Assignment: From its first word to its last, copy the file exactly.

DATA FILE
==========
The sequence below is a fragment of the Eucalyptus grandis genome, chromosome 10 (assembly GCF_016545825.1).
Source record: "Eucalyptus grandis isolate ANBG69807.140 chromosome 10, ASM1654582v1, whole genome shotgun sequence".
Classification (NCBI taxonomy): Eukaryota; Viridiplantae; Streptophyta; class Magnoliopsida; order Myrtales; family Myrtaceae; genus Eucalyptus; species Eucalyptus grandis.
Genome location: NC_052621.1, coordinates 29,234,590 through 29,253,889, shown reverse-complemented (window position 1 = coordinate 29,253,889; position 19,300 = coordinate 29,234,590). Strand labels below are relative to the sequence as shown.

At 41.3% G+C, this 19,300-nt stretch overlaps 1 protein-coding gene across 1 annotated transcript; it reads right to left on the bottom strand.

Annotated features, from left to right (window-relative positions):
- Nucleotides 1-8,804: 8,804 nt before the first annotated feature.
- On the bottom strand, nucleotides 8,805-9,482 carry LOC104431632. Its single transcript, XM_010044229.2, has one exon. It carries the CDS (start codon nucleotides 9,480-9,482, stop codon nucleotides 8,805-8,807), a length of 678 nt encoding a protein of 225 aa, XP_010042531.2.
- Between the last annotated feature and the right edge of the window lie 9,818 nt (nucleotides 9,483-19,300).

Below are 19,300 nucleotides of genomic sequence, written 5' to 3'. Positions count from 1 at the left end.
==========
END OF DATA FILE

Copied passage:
The sequence below is a fragment of the Eucalyptus grandis genome, chromosome 10 (assembly GCF_016545825.1).
Source record: "Eucalyptus grandis isolate ANBG69807.140 chromosome 10, ASM1654582v1, whole genome shotgun sequence".
Classification (NCBI taxonomy): Eukaryota; Viridiplantae; Streptophyta; class Magnoliopsida; order Myrtales; family Myrtaceae; genus Eucalyptus; species Eucalyptus grandis.
Genome location: NC_052621.1, coordinates 29,234,590 through 29,253,889, shown reverse-complemented (window position 1 = coordinate 29,253,889; position 19,300 = coordinate 29,234,590). Strand labels below are relative to the sequence as shown.

At 41.3% G+C, this 19,300-nt stretch overlaps 1 protein-coding gene across 1 annotated transcript; it reads right to left on the bottom strand.

Annotated features, from left to right (window-relative positions):
- Nucleotides 1-8,804: 8,804 nt before the first annotated feature.
- On the bottom strand, nucleotides 8,805-9,482 carry LOC104431632. Its single transcript, XM_010044229.2, has one exon. It carries the CDS (start codon nucleotides 9,480-9,482, stop codon nucleotides 8,805-8,807), a length of 678 nt encoding a protein of 225 aa, XP_010042531.2.
- Between the last annotated feature and the right edge of the window lie 9,818 nt (nucleotides 9,483-19,300).

Below are 19,300 nucleotides of genomic sequence, written 5' to 3'. Positions count from 1 at the left end.